The good Pragmatic Desi asked me to write about the release of the latest poverty numbers from NSSO. I do want to write a follow up post to my Pragati article. But the bad news is that I have accumulated a lot of heavy reading material in preparation for that follow up post which I need to read. The good news is that a long weekend is coming up, and I hope to get the reading and the post out by then.
But in the mean time, here is a rant.
Every so often, a poverty number comes out, and we go through essentially the same set of arguments . It is almost as if the dispute over poverty statistics in India is a battle over which headlines and sound bytes show up in the news rather than a serious discussion over which policies are best suited to reduce poverty.
The same errors are committed over and over again. For example, Dilip D’Souza tweeted: “Know anyone who lives in a city and earns Rs 860/mth? Understand this about them: they are not poor. “
As many people (including me, 4 months back) have pointed out, a person earning less than Rs860 a month would probably be classified as poor, if she has a family to support, because the family is being forced to get by on less than Rs860 per day per person in a city. The poverty definition is based on consumption per person, not on the income of the breadwinner. Dilip made the same error in 2006, and hasn’t had occasion to update his knowledge in 6 years. That, however, doesn’t stop him from accusing the Planning commission of bad faith in his tweets (1, 2, 3, 4, 5 )
(Dilip, if you are reading this, the explanation for the discrepancy in numbers is here. In short, they did what you want them to do – they updated their definition of poverty. The fact that you got confused explains why they shouldn’t do it very often.)
When we do point out the error, the angry rejoinder is that the poverty line is still too low – which family can get by comfortably at Rs6,000 a month? we are asked. This question too I have answered in my Pragati piece, but it is worth addressing in detail, which I will do here.
Let me use an analogy from the other end of the spectrum here – just as we disagree over what is poverty, we also disagree over what affluence is. If you are an Indian reading this post, I would estimate that an overwhelming majority of you are from the top 10% of the population, and I will bet that if you were asked to classify yourself, you would put yourself in the middle-class, reserving the epithet “rich” for people like Mukesh Ambani.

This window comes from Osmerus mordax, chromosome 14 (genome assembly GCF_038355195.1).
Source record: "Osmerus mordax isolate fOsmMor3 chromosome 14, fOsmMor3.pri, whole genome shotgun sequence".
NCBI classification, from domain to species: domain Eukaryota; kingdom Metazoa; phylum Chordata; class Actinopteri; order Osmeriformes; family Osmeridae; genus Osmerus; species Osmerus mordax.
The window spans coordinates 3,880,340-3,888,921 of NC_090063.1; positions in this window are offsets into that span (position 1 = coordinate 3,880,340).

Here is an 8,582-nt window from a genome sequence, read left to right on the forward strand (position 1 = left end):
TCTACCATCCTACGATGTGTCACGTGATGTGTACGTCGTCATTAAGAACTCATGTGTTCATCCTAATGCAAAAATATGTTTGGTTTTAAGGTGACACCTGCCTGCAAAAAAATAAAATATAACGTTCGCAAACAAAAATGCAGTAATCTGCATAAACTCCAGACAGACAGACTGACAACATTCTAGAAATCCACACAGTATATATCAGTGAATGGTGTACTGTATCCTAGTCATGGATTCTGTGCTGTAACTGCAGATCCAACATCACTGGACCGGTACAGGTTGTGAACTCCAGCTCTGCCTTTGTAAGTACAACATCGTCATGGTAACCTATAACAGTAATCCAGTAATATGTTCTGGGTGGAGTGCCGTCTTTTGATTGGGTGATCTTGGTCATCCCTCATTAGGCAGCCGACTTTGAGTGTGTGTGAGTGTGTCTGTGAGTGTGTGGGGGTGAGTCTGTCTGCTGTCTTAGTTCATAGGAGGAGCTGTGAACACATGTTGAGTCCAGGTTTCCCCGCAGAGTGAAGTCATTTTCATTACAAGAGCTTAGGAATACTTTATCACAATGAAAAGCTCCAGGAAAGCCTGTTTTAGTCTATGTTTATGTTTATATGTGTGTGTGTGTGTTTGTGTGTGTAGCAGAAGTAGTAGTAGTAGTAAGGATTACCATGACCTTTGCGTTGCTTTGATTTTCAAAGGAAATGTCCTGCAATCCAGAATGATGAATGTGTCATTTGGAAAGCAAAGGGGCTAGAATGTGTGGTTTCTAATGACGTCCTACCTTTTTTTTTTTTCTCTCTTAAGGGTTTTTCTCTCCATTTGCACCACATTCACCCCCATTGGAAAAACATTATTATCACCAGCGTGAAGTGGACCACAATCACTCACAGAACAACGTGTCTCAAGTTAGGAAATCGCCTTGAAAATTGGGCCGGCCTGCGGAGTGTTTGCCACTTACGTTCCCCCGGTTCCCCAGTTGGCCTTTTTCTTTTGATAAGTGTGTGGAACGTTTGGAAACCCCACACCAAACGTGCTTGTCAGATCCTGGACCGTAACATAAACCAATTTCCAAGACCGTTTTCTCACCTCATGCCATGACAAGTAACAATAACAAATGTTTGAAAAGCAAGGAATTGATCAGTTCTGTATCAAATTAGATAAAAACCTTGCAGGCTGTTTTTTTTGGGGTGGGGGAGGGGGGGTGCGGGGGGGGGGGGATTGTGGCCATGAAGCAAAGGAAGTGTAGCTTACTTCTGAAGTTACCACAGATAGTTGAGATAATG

We can argue till kingdom come over whether you are rich or middle-class, or we can recognize that some things are objectively determined, while others are a matter of classification. The objective fact is that you travel to work by car while Ambani does by helicopter. Whether your commuting by car makes you rich is a matter of terminology and classification, which may differ from person to person. The criteria for classification shouldn’t be entirely arbitrary – what criteria you use should depend on what you want to measure.
But one thing is sure – if you use one set of criteria to classify people as poor or rich, you should take care to use the same criteria when you want to compare across time. If you use “commutes by helicopter” as your condition for being rich in 2004, but use “commutes by car or helicopter” in 2009, you will get a large increase in the number of rich people. But your data will be garbage.
Likewise, you can get a higher poverty headcount ratio by raising the poverty line. But what will you achieve by doing so? You will get a scarier headline, but what will you learn from it about the impact of our policies? To find out what impact government policies has had on poverty, we need to use the same criteria across time to see if poverty is reducing or increasing, and by how much.
So let’s say that we update our poverty line and find out that instead of dropping from 37% to 29%, our poverty rate has dropped from 50% to 45%. A drop of 5% instead of 8% as we originally thought.